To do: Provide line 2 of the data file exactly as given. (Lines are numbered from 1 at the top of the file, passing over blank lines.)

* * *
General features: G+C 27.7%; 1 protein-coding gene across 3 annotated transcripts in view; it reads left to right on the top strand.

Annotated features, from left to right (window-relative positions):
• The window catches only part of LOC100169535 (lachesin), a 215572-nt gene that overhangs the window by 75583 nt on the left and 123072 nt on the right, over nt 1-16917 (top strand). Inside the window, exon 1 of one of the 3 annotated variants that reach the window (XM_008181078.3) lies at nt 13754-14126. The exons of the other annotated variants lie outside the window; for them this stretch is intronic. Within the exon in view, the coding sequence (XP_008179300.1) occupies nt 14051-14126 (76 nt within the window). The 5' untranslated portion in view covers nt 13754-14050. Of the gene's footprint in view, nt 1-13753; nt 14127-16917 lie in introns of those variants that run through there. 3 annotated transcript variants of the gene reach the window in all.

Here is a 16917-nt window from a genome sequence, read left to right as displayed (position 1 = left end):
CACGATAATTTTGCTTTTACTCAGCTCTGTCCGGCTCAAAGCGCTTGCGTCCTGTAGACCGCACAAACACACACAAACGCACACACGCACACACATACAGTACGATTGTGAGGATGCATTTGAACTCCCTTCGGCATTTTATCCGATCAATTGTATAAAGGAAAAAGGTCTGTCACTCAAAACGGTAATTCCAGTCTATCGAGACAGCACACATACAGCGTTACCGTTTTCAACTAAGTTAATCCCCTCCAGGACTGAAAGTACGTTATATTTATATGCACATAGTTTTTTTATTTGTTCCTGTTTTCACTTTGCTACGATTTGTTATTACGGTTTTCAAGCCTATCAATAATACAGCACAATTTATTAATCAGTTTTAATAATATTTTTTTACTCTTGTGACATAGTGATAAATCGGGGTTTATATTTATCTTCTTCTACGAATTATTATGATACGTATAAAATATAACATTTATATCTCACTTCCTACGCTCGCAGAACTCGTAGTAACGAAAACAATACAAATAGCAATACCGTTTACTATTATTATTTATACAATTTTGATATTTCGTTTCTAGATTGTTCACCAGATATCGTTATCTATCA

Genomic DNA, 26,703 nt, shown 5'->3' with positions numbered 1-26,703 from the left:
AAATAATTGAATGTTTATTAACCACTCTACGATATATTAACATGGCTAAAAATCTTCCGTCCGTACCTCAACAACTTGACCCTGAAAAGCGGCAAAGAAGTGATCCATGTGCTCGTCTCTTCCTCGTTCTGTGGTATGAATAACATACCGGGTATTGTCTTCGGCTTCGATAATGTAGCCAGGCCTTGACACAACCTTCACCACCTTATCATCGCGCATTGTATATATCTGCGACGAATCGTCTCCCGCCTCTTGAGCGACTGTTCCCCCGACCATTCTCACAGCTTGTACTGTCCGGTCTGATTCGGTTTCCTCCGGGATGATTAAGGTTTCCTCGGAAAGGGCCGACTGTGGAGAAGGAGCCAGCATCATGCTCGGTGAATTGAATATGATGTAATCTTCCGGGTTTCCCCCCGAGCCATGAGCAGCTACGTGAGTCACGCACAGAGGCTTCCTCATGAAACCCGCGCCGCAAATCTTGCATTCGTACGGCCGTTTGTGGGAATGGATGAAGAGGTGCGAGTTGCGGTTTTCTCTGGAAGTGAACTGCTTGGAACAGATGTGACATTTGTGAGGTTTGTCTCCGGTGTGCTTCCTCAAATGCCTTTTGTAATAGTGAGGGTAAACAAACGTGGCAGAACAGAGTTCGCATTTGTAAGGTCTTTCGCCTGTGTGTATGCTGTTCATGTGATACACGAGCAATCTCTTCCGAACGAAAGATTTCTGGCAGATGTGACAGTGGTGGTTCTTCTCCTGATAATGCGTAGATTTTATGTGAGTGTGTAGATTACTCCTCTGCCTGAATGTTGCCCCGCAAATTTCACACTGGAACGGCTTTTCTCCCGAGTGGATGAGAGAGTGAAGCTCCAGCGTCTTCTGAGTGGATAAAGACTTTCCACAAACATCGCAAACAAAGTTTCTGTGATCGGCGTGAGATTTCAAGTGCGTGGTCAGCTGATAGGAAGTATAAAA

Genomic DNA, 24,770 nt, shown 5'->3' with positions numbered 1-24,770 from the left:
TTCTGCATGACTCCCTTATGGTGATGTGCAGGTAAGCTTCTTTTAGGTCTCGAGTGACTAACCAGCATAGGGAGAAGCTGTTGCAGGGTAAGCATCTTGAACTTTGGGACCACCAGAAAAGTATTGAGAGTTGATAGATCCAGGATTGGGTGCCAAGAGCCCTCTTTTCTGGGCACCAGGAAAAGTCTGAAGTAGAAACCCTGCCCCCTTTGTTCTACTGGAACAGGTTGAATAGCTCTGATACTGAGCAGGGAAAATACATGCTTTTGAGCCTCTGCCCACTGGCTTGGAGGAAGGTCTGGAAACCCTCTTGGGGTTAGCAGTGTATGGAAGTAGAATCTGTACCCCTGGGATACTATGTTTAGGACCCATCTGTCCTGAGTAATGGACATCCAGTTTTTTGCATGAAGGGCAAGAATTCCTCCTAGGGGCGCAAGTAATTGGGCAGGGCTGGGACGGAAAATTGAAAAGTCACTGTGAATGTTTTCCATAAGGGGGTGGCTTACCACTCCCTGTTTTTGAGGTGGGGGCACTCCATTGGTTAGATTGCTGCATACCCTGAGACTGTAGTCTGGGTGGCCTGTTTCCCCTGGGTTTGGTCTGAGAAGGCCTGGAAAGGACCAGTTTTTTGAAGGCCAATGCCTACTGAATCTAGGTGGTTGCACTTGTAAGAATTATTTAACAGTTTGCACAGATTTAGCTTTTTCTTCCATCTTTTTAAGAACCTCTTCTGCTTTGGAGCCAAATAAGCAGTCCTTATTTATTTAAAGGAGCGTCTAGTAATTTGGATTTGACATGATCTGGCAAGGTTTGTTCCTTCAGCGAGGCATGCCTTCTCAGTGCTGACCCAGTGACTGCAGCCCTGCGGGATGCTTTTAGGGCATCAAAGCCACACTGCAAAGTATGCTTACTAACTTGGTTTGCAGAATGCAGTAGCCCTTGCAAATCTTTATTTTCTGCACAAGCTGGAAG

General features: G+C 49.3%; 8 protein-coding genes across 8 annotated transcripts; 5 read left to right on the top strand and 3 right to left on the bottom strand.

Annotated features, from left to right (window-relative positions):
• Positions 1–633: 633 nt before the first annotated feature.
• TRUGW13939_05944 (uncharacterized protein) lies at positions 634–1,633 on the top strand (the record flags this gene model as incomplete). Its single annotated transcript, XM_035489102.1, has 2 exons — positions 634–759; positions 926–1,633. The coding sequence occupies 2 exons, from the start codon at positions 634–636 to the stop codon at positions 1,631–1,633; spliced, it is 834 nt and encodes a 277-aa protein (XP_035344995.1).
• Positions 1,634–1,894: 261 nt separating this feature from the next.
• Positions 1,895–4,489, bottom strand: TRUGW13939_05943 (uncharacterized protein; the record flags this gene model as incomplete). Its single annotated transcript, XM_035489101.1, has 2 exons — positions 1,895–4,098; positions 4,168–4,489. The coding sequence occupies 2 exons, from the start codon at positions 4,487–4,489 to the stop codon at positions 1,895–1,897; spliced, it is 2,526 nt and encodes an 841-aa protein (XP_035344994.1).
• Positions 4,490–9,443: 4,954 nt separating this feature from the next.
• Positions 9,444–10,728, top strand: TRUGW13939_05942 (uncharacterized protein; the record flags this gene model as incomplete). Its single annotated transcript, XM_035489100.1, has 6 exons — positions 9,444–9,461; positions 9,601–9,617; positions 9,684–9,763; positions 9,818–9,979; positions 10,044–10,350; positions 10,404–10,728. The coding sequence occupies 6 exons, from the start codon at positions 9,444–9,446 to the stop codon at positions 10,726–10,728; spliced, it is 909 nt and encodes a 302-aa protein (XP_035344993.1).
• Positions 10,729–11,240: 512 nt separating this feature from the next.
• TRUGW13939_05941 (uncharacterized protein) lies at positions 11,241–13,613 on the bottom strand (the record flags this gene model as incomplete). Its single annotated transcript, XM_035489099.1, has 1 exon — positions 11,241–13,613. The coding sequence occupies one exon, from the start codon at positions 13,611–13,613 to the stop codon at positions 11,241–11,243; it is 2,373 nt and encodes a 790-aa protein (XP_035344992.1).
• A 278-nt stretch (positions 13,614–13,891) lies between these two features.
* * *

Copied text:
Annotated features, from left to right (window-relative positions):